21-year-old Olivia Jade Giannulli was already already enrolled at USC when the news broke that her parents, Lori Loughlin and Mossimo Giannulli, had been arrested in connection with a college admissions scam that saw wealthy parents paying bribes and submitting falsified applications to secure their kids attendance at elite colleges. Humiliated, Olivia left USC and never went back, as the press pulled up old YouTube videos of her saying “I don’t care about school” and sponsors for the burgeoning YouTube star pulled out right and left. Now, over a year later, Olivia asked to come on Red Table Talk and share her side of the story, and it’s clear that things have changed drastically since she first got the news.
Olivia’s first reaction, as described on RTT to hosts Jada Pinkett Smith, Willow Smith, and Adrienne Banfield-Norris, was one of mortification as she wondered how quickly her friends would find out. But after that, she’s embarrassed to admit what her next reaction was.
“When all this first happened and it became public, I remember thinking — which my thoughts are completely different now — but I remember thinking, “how are people mad about this?” Olivia admits. “But in the bubble I grew up in, I didn’t know so much outside of it, and a lot of kids in that bubble their parents were donating to school and doing stuff that advantaged them.
“So when it first came out, I thought I don’t really understand what’s wrong with this. I didn’t realize at the time, that’s privilege,” she adds.
Olivia asked the hosts of RTT if she could come on for the express purpose of clarifying that she now understands how wrong it was what her family did, that she’s educated herself on why it was so wrong, and that she’s committed to recognizing and working against social inequities going forward.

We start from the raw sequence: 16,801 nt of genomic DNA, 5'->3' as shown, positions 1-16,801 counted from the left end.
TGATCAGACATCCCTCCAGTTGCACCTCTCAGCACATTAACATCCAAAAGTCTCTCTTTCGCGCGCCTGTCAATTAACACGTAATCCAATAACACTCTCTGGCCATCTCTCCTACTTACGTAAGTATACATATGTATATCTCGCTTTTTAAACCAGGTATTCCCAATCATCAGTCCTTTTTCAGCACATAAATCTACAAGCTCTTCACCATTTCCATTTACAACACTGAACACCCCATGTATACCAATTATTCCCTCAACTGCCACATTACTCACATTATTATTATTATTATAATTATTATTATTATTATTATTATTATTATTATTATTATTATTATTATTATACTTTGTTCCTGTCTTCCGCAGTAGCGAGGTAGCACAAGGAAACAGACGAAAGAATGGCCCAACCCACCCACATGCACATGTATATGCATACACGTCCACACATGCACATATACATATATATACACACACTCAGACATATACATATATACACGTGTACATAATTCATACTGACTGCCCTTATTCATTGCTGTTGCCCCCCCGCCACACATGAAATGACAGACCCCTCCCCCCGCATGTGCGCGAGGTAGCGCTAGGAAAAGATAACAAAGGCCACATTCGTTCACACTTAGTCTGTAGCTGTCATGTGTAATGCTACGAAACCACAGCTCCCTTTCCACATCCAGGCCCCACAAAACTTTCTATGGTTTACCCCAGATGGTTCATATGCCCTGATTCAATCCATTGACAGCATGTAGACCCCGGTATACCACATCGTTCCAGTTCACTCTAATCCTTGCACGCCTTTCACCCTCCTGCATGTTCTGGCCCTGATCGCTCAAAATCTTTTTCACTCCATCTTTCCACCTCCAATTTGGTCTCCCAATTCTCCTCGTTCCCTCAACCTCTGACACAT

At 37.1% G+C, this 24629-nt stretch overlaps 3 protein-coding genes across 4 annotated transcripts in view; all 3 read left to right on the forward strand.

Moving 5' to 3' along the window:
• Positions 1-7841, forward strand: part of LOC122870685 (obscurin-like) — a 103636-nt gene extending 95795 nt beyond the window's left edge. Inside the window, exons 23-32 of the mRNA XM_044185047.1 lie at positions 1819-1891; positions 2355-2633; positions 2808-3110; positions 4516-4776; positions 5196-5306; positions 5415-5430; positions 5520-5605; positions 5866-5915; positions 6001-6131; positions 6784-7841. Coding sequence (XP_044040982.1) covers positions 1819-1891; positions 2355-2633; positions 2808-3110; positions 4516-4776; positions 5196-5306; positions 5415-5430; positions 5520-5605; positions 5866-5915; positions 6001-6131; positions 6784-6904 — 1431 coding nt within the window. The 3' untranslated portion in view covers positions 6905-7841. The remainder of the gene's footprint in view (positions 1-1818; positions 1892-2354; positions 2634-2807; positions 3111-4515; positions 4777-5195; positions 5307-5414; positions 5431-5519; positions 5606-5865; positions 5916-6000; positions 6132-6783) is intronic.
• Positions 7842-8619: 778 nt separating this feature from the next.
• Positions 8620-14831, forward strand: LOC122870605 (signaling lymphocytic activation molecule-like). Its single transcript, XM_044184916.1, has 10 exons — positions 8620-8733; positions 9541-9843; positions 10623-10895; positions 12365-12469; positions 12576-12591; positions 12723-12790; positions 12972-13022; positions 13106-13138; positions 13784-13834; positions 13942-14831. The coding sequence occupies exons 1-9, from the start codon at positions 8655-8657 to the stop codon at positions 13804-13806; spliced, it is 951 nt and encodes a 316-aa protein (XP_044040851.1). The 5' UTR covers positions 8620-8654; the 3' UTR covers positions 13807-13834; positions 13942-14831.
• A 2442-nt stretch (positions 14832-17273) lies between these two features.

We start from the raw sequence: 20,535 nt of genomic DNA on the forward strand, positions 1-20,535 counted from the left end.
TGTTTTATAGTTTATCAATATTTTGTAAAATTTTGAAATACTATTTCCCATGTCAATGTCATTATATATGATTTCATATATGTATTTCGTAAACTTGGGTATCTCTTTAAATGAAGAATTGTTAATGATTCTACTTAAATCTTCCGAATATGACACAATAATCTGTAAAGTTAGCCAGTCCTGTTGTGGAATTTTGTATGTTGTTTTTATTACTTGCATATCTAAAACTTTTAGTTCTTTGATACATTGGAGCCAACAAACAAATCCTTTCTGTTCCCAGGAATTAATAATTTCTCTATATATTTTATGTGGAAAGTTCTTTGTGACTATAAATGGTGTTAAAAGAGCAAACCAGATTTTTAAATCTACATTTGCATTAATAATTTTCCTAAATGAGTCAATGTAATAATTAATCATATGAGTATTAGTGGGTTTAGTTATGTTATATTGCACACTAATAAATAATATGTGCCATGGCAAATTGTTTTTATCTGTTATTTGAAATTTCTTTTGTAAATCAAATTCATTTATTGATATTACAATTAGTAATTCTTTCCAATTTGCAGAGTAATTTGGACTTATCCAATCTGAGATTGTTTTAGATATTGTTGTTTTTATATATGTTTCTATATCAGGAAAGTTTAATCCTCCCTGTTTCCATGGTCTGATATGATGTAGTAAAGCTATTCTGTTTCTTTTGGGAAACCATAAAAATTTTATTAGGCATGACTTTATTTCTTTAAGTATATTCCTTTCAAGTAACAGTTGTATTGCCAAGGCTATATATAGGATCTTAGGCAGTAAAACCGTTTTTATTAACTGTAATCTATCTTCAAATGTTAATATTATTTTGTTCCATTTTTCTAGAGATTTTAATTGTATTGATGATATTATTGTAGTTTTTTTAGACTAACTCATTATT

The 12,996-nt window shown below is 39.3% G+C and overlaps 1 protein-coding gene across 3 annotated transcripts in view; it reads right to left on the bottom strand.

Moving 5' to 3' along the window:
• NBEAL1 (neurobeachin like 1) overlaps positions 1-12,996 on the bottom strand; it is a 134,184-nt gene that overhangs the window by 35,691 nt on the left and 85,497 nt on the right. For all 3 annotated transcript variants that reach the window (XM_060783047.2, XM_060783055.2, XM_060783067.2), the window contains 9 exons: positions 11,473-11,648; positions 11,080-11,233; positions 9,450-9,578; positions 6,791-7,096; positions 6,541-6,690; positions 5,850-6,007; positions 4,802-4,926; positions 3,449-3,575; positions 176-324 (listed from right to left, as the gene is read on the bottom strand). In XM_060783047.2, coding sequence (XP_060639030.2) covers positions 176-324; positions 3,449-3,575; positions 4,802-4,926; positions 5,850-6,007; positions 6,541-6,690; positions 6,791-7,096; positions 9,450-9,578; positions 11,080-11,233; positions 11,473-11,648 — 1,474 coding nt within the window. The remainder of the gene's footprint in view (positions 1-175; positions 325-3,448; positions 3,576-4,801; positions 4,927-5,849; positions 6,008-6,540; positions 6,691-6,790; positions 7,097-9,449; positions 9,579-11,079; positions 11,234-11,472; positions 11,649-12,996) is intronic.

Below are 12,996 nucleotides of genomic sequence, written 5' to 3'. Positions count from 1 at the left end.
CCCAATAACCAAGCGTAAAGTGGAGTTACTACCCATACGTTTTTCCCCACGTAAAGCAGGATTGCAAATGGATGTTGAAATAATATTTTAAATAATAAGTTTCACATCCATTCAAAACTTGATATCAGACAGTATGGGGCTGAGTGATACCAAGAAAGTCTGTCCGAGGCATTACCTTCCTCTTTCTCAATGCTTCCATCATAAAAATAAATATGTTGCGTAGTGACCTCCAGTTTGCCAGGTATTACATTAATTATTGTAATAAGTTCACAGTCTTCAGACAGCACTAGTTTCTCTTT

“Ok Olivia, the fact that you were on YouTube and you were saying stuff like ‘I don’t care about school,'” Olivia remembers telling herself. “The fact that you even could say those things just proves how fortunate you were. That sits with me and makes me cringe.”
Olivia says that both her parents apologized to her when she confronted them about what they’d done (per court records, that includes paying a $500,000 bribe and pretending their daughters were crew recruits), but she also believes they were lulled into a false sense of what was okay because of the privileged bubble they lived in.
“I really felt most moved by the fact that we did all of this and were so ignorant,” Olivia says. “I feel like a huge part of having privilege is not knowing you have privilege. And so when it was happening it didn’t feel wrong, it didn’t feel like, that’s not fair, a lot of people don’t have that.”
“I understand why people are angry and I understand why people say hurtful things and I think I would too if I wasn’t in my boat,” she continues. “And I think I had to go through the backlash and stuff because when you read it, you realize that there’s some truth in it. I understood that people were upset and angry and maybe it took me a little bit longer to understand what for — but man, am I glad I did realize what for.”
Olivia says explicitly that she doesn’t want pity; but she does want a second chance. Recognizing why her family’s actions were so hurtful was the first step she needed to take, and we’re curious to see if and how her journey continues.
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